46% of Hindus and Muslims feel ‘Modi’s government is portrayed too favorably by the media’

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New Delhi: Both Hindus and Muslims perceive media coverage of Prime Minister Modi as biased and there is a deep trust gap between supporters of opposition political parties in the media, according to a report by Delhi-based think tank Lokniti- CSDS and Germany’s Konrad Adenauer Stiftung.

“Hindus and Muslims who consume news through various media sources are also likely to believe that the Modi government is portrayed too favorably by the media (46%). Only about one in five news consumers said the media in India provided balanced political coverage – neither too favorable to the government/opposition nor too unfavorable,” the report said.

Titled “Media in India: Access, Practices, Concerns and Effects,” the report used data to show how different communities consume information and how the media landscape is changing.

According to data shared in the report, “Muslim news consumers trust news media (of all types) less than Hindu news consumers, even though the order of trust between the two communities is the same. Hindus and Muslims trust online news sites the least, their level of trust in private news channels and AIR news is also quite low.”

And when it comes to media coverage of PM Modi, the two communities largely seem to be on the same page about perceived media bias.

The extent of the confidence deficit also depends on political tendencies, the report released on Thursday said.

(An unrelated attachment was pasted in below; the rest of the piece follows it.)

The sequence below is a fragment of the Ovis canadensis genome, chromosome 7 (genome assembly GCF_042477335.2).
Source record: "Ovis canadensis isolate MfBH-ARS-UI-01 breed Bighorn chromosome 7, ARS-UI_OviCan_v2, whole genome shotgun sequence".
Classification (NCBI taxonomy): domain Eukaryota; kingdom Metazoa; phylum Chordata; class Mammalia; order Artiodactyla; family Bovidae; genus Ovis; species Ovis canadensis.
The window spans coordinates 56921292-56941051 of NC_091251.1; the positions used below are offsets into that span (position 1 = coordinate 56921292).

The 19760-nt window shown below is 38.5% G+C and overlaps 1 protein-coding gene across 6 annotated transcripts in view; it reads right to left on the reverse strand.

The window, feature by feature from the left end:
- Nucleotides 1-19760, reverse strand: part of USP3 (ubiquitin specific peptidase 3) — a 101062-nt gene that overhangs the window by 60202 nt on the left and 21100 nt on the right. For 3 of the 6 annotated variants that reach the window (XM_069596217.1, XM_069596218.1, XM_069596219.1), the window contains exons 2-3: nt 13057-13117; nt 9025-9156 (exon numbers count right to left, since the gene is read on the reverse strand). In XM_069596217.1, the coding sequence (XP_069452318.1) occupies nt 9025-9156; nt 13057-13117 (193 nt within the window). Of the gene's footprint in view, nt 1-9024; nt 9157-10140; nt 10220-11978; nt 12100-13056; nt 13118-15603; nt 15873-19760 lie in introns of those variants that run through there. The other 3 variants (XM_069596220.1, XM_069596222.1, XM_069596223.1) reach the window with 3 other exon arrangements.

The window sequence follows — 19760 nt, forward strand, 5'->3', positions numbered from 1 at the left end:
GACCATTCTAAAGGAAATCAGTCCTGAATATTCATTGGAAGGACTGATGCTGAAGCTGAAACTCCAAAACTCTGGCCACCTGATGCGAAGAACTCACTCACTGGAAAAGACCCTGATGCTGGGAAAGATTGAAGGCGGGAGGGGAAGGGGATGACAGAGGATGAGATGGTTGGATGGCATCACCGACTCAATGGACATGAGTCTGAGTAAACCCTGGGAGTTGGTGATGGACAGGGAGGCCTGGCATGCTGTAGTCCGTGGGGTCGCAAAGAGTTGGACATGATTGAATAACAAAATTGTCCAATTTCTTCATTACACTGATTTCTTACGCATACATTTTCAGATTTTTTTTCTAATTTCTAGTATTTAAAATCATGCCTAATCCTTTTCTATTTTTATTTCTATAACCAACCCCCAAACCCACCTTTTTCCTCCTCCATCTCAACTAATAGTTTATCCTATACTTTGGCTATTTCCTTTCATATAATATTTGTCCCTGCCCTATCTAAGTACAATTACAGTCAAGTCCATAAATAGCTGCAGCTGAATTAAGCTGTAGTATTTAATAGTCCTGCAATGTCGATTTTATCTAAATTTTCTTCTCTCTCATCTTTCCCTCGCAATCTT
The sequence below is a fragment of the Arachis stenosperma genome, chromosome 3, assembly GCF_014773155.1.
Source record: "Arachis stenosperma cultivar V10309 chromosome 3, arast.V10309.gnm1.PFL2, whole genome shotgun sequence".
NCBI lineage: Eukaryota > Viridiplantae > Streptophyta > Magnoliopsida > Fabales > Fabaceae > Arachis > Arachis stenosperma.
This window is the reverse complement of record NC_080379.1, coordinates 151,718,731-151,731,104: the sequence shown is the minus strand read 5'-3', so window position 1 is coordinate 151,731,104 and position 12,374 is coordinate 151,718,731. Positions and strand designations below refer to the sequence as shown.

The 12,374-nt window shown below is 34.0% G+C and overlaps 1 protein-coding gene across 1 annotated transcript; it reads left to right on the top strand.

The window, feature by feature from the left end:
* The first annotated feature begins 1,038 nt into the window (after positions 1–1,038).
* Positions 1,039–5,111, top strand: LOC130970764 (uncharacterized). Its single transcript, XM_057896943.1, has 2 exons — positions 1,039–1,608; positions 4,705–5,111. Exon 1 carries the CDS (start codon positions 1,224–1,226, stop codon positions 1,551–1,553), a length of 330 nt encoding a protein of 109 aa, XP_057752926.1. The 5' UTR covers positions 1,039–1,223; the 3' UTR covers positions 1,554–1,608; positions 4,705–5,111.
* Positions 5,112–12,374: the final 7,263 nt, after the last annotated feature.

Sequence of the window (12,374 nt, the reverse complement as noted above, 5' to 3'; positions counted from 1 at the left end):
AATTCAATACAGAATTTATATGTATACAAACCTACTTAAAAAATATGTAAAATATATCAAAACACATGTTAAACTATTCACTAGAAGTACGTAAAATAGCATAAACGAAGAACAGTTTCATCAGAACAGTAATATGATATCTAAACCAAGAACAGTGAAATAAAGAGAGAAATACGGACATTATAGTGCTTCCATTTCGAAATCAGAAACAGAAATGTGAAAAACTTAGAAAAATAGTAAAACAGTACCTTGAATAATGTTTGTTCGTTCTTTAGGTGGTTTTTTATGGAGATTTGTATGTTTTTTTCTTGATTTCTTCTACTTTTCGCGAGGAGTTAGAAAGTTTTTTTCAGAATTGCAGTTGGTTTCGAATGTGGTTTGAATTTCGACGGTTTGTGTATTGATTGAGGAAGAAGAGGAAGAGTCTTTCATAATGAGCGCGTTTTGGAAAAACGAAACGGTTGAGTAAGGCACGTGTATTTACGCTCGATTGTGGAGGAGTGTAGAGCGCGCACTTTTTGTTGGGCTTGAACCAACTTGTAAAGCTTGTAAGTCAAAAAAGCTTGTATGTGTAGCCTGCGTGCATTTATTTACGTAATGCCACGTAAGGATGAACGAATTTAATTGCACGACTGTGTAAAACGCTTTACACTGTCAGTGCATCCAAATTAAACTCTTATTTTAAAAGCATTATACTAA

“Those who lean towards the Congress and regional parties trust all types of media less than those who lean towards the BJP. Congressional supporters are, on average, the least confident,” the report shares.

All news channels and media in Doordarshan remain the most trusted.

The report’s findings are based on a sample survey of 7,463 Indian citizens aged 15 and above, conducted in January this year in 19 states and union territories, excluding parts of North- East and Kashmir.

News consumption patterns also differed between supporters of the ruling BJP and opposition parties. The report claimed that most readers of English newspapers supported Congress, while consumers of Hindi news appeared to lean more towards the BJP.

“The proportion of people who mostly read the newspaper in English is only around 3%. However, among this small segment, Congress enjoys the most support. English newspaper readers were slightly more likely to support Congress than the BJP. This is not the case among readers who read newspapers in other languages,” the study notes.

Interestingly, survey respondents were quite divided on the “ethics/morality” aspect of government surveillance of social media content, the report reveals.

“45% of social media users think there is nothing wrong with it (surveillance) and 40% think it is wrong. Active users of Facebook and Whatsapp are most likely to be concerned about their privacy being compromised when using both platforms. Active Signal users appear to be the least concerned about having their privacy compromised while using the app,” the report states.